The boss of Abta has written an open letter to holidaymakers asking for forbearance as the travel industry struggles with the toughest crisis in modern time.
Millions of holidays have been cancelled as a result of Covid-19. Under the Package Travel Regulations, when a package holiday is cancelled by the operator, the traveller is entitled to a full cash refund within two weeks.
But Mark Tanzer said: “I completely understand why those who have asked for a refund may feel frustrated and concerned at the amount of time it is taking.
“These are not normal circumstances and the 14-day refund rule is impossible for the majority of companies to stick to.
“Many travel agents and tour operators are unable to provide immediate cash refunds because they have not yet received money back from airlines and hotels around the world that may have temporarily closed.
“Despite our pleas for support, the UK government has so far failed to act.”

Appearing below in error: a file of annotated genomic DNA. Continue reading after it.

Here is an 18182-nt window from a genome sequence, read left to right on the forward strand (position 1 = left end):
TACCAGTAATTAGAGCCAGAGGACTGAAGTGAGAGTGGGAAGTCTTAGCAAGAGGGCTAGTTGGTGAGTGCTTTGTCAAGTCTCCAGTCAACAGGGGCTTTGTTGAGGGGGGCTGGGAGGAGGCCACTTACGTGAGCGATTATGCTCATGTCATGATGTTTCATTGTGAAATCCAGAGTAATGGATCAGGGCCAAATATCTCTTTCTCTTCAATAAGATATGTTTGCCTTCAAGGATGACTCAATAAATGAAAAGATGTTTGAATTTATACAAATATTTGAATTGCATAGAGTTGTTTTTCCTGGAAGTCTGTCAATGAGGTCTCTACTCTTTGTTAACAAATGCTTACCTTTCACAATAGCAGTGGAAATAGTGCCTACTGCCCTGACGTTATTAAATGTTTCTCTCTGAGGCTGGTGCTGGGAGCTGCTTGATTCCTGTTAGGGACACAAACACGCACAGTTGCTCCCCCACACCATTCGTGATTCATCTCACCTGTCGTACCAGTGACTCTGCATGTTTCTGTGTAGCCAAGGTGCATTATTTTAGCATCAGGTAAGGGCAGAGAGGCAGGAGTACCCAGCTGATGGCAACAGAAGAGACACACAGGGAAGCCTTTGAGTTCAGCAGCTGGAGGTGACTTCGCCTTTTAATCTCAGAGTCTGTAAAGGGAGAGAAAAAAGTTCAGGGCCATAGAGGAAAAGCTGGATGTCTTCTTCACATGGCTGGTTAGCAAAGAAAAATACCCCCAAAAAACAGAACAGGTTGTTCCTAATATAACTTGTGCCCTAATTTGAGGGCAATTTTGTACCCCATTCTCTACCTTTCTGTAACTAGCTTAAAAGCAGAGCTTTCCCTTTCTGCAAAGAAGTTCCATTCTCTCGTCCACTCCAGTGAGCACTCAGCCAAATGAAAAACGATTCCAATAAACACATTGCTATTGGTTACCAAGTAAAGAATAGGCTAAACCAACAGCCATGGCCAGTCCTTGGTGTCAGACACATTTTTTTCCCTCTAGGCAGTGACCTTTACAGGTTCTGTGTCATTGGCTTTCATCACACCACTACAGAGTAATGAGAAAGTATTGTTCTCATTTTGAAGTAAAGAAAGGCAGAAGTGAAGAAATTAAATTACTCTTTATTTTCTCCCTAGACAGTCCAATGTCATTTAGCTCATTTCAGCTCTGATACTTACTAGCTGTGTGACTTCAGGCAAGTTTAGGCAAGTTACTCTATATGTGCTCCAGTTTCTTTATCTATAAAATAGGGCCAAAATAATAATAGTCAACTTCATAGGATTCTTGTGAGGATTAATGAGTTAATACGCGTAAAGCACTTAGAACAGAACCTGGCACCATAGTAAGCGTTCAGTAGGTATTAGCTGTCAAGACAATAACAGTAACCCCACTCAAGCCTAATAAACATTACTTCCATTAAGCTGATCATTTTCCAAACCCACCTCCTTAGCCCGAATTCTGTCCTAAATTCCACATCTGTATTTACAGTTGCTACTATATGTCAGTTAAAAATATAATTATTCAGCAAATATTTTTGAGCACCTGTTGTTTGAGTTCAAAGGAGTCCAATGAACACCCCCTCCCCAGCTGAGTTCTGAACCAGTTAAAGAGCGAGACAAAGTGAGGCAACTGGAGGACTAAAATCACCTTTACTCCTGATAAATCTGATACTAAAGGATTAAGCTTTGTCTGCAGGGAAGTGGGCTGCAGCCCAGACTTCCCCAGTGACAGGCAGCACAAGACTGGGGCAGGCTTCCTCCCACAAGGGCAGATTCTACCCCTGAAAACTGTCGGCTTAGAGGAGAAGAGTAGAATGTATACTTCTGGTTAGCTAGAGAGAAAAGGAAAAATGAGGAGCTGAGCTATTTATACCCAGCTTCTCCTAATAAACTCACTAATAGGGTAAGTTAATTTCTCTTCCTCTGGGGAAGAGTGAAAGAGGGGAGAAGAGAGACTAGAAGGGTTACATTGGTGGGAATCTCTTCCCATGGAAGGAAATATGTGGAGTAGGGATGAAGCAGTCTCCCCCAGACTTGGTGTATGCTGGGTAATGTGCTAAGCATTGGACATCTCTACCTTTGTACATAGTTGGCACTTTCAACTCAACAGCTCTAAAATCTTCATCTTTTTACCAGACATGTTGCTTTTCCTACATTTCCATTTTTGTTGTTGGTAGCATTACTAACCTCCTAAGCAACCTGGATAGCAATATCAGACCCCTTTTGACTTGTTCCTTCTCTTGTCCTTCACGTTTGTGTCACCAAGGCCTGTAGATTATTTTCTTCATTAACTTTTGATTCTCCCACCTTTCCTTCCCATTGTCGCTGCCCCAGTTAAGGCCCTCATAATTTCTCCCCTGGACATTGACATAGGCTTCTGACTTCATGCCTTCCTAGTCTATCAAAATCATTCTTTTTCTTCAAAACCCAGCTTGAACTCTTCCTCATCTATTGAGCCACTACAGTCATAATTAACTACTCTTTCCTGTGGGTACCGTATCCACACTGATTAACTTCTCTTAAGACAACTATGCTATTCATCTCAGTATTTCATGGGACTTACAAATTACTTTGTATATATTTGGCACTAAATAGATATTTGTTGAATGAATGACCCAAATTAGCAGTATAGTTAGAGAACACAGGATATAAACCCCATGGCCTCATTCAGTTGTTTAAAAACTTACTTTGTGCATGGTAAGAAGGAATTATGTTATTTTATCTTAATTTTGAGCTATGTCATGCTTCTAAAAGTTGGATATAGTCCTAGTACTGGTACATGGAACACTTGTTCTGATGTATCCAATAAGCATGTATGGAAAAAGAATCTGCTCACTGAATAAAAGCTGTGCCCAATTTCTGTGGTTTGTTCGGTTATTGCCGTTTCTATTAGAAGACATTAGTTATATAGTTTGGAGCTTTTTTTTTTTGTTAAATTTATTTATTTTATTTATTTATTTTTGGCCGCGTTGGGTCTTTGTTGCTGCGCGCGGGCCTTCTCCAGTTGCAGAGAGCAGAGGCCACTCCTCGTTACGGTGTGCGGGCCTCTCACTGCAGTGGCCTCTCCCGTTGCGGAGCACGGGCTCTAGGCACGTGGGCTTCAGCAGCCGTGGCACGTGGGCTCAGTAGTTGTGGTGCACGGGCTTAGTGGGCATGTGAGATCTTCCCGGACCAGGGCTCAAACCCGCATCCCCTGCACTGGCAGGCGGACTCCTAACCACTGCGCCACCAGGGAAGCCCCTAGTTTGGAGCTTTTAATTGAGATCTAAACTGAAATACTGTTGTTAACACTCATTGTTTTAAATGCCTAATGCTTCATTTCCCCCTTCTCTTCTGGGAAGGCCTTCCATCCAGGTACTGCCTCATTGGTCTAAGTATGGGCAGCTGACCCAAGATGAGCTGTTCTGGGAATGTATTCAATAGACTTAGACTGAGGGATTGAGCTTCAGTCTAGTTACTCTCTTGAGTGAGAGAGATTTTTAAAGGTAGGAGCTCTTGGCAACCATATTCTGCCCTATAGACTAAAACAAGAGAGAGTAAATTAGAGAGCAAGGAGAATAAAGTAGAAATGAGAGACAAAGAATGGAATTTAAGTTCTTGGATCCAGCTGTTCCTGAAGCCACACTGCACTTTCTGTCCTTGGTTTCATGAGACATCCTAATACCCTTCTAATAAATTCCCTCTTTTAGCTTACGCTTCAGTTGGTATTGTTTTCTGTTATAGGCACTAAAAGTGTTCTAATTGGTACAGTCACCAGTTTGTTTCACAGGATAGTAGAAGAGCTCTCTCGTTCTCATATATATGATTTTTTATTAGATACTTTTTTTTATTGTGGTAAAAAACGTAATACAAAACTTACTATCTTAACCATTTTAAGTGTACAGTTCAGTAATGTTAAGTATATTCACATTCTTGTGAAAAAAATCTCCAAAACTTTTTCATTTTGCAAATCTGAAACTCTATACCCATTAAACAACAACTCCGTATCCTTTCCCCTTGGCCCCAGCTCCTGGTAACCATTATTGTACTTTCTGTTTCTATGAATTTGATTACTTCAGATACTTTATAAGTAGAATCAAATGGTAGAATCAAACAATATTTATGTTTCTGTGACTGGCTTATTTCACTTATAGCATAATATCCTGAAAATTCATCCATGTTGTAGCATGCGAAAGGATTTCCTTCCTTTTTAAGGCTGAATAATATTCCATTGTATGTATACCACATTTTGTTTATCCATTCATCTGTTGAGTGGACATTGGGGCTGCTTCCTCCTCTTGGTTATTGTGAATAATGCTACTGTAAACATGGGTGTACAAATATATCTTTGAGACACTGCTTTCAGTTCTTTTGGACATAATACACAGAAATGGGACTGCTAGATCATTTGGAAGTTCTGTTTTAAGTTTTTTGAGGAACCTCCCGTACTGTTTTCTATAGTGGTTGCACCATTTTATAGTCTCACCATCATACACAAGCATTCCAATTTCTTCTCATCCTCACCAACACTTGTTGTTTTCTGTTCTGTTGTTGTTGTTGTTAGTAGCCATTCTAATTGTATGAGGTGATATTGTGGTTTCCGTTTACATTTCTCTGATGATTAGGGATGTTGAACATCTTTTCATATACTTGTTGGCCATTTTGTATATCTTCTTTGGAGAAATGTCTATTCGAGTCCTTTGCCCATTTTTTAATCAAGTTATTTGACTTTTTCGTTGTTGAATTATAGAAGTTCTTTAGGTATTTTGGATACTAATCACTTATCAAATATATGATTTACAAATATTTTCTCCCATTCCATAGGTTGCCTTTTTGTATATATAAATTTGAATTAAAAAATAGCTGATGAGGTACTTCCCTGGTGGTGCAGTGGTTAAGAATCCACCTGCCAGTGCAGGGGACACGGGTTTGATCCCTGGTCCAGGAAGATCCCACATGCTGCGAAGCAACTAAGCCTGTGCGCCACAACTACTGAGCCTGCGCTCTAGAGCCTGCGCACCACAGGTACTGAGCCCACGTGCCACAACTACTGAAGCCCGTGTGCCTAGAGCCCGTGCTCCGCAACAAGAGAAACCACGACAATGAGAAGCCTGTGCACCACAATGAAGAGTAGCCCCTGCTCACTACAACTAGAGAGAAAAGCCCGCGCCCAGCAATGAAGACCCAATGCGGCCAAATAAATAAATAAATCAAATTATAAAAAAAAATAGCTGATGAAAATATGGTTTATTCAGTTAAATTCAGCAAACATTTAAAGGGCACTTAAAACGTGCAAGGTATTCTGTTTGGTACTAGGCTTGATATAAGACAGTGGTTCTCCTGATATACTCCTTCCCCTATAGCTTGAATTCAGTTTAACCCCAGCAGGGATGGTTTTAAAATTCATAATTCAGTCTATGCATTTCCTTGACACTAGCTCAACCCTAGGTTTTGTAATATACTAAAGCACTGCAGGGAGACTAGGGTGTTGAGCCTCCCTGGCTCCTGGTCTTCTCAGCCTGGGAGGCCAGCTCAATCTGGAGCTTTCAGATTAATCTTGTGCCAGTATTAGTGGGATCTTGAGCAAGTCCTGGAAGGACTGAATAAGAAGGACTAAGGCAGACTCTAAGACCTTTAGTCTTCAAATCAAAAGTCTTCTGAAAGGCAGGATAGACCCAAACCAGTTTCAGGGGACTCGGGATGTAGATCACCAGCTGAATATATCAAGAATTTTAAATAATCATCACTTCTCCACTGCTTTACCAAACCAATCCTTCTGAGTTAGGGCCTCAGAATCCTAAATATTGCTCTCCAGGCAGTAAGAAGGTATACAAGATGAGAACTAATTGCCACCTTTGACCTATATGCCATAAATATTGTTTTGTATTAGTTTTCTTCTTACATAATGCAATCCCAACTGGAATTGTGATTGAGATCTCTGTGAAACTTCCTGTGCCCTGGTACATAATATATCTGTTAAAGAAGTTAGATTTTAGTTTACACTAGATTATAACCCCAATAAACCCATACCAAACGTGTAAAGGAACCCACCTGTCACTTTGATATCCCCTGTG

As a stop-gap, Abta has created a system of financially-protected Refund Credit Notes, which is effectively an IOU issued by the holiday company, which retains the customer’s right to a refund in due course – and preserves financial protection were the company to fail.
Kane Pirie, the founder of Vivid Travel and a former board member of Abta, has written to the transport secretary Grant Shapps warning of a legal challenge if the law is changed.
Mr Pirie has launched a campaign called “It’s Right to Refund,” aiming to ensure that holidaymakers’ existing rights are protecting – but accepting that travellers may have to wait for some months.
The letter says: “Travel operators were all aware of the requirement [to refund within 14 days of a cancellation] when entering the market for the supply of holiday packages, and had opportunity to prudently arranged their affairs in order to be able to cope with the consequences of a crisis leading to cancellations.
“While some operators have, like so many businesses across the UK and internationally, admirably managed the consequences of the Covid-19 crisis on their businesses without putting further burden on consumers, this crisis risks being used to create imbalance in the market by unfairly protecting operators who were unprepared, at the expense of consumers when they can least afford it.”